19 June 2012
By Kang Siew Li email@example.com
AirAsia Bhd has named Aireen Omar as executive director and CEO of its Malaysian operations from July 1, freeing up its co-founder and group CEO Tan Sri Tony Fernandes to focus less on day-to-day matters in its home market and more on the broader expansion of the budget airline in Asean.
Aireen, 38, joins CEOs of AirAsia’s affiliates namely Tassapon Bijleveld of Thai AirAsia, Captain Dharmadi of AirAsia Indonesia, Marianne Hontiveros of AirAsia Philippines and Kazuyuki Iwakata of AirAsia Japan ?all of whom directly report to Fernandes.
Aireen is currently regional head of corporate finance and treasury at AirAsia Bhd. She joined AirAsia in January 2006 as director of corporate finance. She was, among others, instrumental in securing the financing of the airline’s fleet expansion.
In early 2009, treasury functions were added to Aireen’s portfolio and later the same year investor relations and fuel procurement responsibilities.
Prior to joining AirAsia, Aireen worked in the financial industry for some nine years, including stints with Deutsche Bank Securities Inc in New York, Maybank Investment Bank Bhd and Bumiwerks Capital Management.
With Aireen’s appointment, Fernandes and Datuk Kamarudin Meranun will be redesignated from group CEO and deputy group CEO and president of group finance, treasury, corporate finance and legal, respectively, to non-executive directors of AirAsia Bhd effective June 30.
Fernandes and Kamarudin will be based in Jakarta, where the airline has set up a regional base called AirAsia Asean. Fernandes will lead the regional team of about 20 people there, which include senior management from its Malaysian operations.
They include its regional head of Asean affairs and government relations, V. Raman Narayanan, group CFO Andrew Littledale, regional head of commercial Kathleen Tan, regional head of operations and planning Bo Lingam, regional head of engineering Anaz Ahmad Tajuddin, and regional head of business development Captain Chin Nyok San.
"AirAsia Asean will provide us with an environment free of the pressures of day-to-day operations and the necessary ‘fire fighting’ that accompanies these endeavours, and allow our senior managers the space, time and interaction so vital to keep us flying in our second decade," Fernandes told a news conference to announce the new appointments here yesterday.
He said the regional team’s immediate focus will be to lay out plans for AirAsia’s affiliates in Thailand, Indonesia, the Philippines and Japan, besides looking to expand beyond Asean, including China, South Korea and India.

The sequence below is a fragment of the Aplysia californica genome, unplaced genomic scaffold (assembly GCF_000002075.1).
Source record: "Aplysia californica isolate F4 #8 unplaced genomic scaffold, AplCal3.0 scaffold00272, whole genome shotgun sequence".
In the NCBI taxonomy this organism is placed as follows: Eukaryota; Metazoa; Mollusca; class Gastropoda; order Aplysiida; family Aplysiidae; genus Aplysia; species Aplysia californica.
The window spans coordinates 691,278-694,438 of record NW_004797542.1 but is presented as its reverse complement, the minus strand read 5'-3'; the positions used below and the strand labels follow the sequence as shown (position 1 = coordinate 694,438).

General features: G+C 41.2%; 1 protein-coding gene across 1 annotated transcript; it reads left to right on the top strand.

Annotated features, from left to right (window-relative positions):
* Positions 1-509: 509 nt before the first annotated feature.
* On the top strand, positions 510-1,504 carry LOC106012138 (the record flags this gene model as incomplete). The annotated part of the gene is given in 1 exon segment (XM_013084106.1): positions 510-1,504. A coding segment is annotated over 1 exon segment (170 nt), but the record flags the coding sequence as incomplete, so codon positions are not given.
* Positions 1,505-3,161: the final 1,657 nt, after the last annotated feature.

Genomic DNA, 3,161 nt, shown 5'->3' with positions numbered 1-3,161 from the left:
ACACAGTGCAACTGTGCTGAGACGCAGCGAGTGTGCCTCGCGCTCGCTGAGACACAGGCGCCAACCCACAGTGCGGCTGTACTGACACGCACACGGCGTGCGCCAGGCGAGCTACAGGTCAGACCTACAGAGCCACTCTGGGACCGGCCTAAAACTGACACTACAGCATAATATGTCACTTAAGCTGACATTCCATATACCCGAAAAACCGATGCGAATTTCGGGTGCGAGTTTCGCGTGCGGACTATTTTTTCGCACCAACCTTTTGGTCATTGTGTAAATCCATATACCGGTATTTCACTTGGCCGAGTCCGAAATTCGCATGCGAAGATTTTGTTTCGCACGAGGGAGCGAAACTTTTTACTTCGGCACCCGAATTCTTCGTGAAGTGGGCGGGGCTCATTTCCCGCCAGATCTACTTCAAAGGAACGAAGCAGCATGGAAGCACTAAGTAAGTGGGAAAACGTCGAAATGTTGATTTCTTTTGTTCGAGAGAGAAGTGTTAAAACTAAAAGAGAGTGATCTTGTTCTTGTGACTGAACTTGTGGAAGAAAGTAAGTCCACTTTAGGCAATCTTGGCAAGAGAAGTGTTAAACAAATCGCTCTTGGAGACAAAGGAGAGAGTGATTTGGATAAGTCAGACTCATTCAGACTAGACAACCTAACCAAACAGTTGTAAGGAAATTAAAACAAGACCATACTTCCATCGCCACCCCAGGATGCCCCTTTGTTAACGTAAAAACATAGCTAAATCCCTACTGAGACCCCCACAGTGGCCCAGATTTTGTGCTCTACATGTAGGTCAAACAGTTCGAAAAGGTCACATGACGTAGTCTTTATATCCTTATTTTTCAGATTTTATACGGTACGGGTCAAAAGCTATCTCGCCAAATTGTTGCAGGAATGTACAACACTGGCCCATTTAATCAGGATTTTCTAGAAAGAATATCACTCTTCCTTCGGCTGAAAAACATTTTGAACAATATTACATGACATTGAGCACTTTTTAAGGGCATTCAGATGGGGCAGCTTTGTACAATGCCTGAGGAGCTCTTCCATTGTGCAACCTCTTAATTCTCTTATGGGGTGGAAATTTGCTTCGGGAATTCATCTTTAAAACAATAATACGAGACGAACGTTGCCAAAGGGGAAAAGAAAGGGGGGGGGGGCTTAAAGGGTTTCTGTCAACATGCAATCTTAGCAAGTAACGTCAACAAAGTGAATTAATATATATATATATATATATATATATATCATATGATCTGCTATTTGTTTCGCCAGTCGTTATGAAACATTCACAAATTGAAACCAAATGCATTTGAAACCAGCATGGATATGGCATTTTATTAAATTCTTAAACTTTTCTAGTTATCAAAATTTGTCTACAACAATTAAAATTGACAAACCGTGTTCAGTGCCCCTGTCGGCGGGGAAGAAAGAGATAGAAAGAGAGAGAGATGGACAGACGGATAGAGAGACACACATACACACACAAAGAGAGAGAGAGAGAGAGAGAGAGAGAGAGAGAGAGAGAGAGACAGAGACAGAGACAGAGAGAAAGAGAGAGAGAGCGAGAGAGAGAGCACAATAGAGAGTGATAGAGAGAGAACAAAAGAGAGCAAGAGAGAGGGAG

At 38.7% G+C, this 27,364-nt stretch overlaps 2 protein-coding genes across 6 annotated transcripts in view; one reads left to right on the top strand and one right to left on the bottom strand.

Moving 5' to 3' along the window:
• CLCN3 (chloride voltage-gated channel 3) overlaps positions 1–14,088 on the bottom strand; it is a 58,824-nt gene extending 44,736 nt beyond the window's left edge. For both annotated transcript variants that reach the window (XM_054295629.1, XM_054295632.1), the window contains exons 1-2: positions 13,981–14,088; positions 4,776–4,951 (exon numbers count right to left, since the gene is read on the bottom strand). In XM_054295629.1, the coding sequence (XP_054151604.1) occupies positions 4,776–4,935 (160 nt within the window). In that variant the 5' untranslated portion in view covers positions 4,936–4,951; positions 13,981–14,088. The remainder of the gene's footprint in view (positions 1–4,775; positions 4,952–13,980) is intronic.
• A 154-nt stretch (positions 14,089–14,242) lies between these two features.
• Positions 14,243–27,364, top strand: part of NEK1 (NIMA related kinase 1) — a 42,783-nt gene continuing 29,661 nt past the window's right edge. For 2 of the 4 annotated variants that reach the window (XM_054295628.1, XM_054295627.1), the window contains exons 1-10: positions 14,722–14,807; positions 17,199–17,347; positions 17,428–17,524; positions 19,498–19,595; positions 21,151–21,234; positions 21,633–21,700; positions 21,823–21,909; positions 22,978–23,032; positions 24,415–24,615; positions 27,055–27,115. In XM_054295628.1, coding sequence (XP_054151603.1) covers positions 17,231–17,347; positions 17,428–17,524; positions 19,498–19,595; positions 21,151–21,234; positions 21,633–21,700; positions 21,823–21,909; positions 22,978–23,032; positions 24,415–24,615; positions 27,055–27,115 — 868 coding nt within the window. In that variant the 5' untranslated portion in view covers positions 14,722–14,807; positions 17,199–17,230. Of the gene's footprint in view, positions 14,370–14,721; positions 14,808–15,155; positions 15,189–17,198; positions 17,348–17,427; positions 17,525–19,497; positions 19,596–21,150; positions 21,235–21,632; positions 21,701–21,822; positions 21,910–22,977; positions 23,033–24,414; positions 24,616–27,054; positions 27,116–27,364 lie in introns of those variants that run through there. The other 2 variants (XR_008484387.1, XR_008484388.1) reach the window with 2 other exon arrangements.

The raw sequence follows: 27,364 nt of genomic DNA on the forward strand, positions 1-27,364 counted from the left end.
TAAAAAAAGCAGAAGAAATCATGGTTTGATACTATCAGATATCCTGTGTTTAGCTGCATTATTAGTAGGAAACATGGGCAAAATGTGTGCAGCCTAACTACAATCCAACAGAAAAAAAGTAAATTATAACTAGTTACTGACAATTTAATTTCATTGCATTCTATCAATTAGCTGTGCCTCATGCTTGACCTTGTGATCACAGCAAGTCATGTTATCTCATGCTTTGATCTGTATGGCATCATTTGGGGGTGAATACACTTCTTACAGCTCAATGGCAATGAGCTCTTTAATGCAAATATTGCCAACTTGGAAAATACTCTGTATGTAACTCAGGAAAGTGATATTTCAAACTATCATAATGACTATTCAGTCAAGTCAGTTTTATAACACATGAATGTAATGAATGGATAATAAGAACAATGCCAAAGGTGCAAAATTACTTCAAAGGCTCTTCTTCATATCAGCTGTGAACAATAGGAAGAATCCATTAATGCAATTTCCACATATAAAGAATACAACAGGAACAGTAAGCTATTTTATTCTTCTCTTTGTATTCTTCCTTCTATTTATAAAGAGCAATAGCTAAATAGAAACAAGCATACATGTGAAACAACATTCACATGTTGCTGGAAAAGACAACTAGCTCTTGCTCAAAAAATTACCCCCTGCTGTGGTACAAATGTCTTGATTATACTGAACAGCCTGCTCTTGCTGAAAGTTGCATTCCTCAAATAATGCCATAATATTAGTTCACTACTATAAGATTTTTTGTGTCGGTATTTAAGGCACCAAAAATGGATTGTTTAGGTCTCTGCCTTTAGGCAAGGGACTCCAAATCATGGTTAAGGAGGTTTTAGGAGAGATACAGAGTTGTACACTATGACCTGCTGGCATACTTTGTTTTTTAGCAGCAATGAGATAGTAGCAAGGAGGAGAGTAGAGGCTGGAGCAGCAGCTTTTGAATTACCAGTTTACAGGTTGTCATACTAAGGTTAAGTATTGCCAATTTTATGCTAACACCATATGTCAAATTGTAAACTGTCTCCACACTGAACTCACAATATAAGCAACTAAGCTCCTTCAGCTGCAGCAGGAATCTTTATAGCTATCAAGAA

"My dream is to make AirAsia as well-known a brand as Coca-Cola," he added.
"It is obvious he (Fernandes) is going to where the market is. Indonesia is the largest market for low-cost carriers like AirAsia in Asean. AirAsia can also take advantage of the lower cost structure in Indonesia (compared with Malaysia)," Shukor Yusof, a Singapore-based aviation analyst for Standard & Poors, told SunBiz yesterday.
He said AirAsia will be taking on Lion Air in the short-haul market in Indonesia. Lion Air is currently the largest player there, operating 87 Boeing aircraft with delivery of another 12 this year.
"It makes sense to leave a market (Malaysia) that has become a bit saturated, where the economy is growing at an annual rate of 4-5%, compared with Indonesia’s economic growth which is much faster and sustainable for at least the next 10 years," he added.
AirAsia had said locating its regional base in Jakarta is also likely to have the beneficial effect of helping raise the profile and branding of AirAsia Indonesia, which is heading for a listing on the Jakarta Stock Exchange by year-end.
Meanwhile, Aireen revealed that some of her immediate tasks will be to prepare AirAsia Malaysia for the Asean open sky in 2015, maintain or increase its share of 60% in the domestic air travel market and 40% in the international market, as well as lead the airline’s negotiations with Malaysia Airports Holdings Bhd on the new low-cost carrier terminal (klia2).